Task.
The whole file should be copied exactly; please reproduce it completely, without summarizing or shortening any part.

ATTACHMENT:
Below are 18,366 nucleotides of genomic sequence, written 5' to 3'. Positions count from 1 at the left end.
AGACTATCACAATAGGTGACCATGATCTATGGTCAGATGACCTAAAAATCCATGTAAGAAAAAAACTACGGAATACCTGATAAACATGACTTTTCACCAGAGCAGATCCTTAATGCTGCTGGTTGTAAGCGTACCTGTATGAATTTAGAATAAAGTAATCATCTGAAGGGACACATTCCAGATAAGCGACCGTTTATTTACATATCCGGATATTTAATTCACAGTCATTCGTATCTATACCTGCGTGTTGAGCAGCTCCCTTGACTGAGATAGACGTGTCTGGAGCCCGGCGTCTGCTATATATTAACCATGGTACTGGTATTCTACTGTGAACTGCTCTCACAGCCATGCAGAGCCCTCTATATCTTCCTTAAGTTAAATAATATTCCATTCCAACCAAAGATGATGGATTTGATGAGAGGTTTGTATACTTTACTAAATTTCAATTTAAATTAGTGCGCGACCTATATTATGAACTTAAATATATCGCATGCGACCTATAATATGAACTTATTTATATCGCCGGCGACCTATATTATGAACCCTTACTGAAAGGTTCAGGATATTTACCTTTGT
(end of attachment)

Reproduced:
Below are 18,366 nucleotides of genomic sequence, written 5' to 3'. Positions count from 1 at the left end.
AGACTATCACAATAGGTGACCATGATCTATGGTCAGATGACCTAAAAATCCATGTAAGAAAAAAACTACGGAATACCTGATAAACATGACTTTTCACCAGAGCAGATCCTTAATGCTGCTGGTTGTAAGCGTACCTGTATGAATTTAGAATAAAGTAATCATCTGAAGGGACACATTCCAGATAAGCGACCGTTTATTTACATATCCGGATATTTAATTCACAGTCATTCGTATCTATACCTGCGTGTTGAGCAGCTCCCTTGACTGAGATAGACGTGTCTGGAGCCCGGCGTCTGCTATATATTAACCATGGTACTGGTATTCTACTGTGAACTGCTCTCACAGCCATGCAGAGCCCTCTATATCTTCCTTAAGTTAAATAATATTCCATTCCAACCAAAGATGATGGATTTGATGAGAGGTTTGTATACTTTACTAAATTTCAATTTAAATTAGTGCGCGACCTATATTATGAACTTAAATATATCGCATGCGACCTATAATATGAACTTATTTATATCGCCGGCGACCTATATTATGAACCCTTACTGAAAGGTTCAGGATATTTACCTTTGT